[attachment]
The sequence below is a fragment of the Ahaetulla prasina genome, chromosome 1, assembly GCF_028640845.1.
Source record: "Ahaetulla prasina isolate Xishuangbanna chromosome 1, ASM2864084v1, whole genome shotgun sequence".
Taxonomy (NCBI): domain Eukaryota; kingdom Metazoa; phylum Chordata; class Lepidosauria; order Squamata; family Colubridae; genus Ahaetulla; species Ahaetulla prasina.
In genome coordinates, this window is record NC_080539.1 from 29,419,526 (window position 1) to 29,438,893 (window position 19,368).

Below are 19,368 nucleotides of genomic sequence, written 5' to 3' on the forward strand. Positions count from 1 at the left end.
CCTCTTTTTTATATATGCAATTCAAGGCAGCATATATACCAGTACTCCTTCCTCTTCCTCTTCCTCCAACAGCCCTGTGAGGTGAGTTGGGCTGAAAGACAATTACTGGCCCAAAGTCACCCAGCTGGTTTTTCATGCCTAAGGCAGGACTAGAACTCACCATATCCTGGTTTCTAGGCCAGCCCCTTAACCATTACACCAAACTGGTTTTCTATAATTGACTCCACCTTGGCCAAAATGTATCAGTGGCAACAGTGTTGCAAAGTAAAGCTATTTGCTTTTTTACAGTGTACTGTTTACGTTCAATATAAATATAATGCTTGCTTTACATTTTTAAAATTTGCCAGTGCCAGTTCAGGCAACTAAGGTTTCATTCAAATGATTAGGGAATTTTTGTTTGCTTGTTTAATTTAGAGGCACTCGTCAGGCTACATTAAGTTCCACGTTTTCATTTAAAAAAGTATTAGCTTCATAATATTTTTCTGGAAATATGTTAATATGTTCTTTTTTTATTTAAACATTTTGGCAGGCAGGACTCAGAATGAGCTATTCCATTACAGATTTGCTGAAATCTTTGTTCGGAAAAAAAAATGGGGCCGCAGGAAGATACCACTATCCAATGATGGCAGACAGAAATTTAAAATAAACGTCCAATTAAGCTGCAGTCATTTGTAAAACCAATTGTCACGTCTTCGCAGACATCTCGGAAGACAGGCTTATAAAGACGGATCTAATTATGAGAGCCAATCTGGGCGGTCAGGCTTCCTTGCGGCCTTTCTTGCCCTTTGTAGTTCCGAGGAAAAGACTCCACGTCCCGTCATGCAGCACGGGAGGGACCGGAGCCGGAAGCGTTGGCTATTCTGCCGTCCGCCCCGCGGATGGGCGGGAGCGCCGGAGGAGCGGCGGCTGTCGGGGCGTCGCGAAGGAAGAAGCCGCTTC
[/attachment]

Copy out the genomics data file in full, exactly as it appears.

The sequence below is a fragment of the Ahaetulla prasina genome, chromosome 1, assembly GCF_028640845.1.
Source record: "Ahaetulla prasina isolate Xishuangbanna chromosome 1, ASM2864084v1, whole genome shotgun sequence".
Taxonomy (NCBI): domain Eukaryota; kingdom Metazoa; phylum Chordata; class Lepidosauria; order Squamata; family Colubridae; genus Ahaetulla; species Ahaetulla prasina.
In genome coordinates, this window is record NC_080539.1 from 29,419,526 (window position 1) to 29,438,893 (window position 19,368).

Below are 19,368 nucleotides of genomic sequence, written 5' to 3' on the forward strand. Positions count from 1 at the left end.
CCTCTTTTTTATATATGCAATTCAAGGCAGCATATATACCAGTACTCCTTCCTCTTCCTCTTCCTCCAACAGCCCTGTGAGGTGAGTTGGGCTGAAAGACAATTACTGGCCCAAAGTCACCCAGCTGGTTTTTCATGCCTAAGGCAGGACTAGAACTCACCATATCCTGGTTTCTAGGCCAGCCCCTTAACCATTACACCAAACTGGTTTTCTATAATTGACTCCACCTTGGCCAAAATGTATCAGTGGCAACAGTGTTGCAAAGTAAAGCTATTTGCTTTTTTACAGTGTACTGTTTACGTTCAATATAAATATAATGCTTGCTTTACATTTTTAAAATTTGCCAGTGCCAGTTCAGGCAACTAAGGTTTCATTCAAATGATTAGGGAATTTTTGTTTGCTTGTTTAATTTAGAGGCACTCGTCAGGCTACATTAAGTTCCACGTTTTCATTTAAAAAAGTATTAGCTTCATAATATTTTTCTGGAAATATGTTAATATGTTCTTTTTTTATTTAAACATTTTGGCAGGCAGGACTCAGAATGAGCTATTCCATTACAGATTTGCTGAAATCTTTGTTCGGAAAAAAAAATGGGGCCGCAGGAAGATACCACTATCCAATGATGGCAGACAGAAATTTAAAATAAACGTCCAATTAAGCTGCAGTCATTTGTAAAACCAATTGTCACGTCTTCGCAGACATCTCGGAAGACAGGCTTATAAAGACGGATCTAATTATGAGAGCCAATCTGGGCGGTCAGGCTTCCTTGCGGCCTTTCTTGCCCTTTGTAGTTCCGAGGAAAAGACTCCACGTCCCGTCATGCAGCACGGGAGGGACCGGAGCCGGAAGCGTTGGCTATTCTGCCGTCCGCCCCGCGGATGGGCGGGAGCGCCGGAGGAGCGGCGGCTGTCGGGGCGTCGCGAAGGAAGAAGCCGCTTC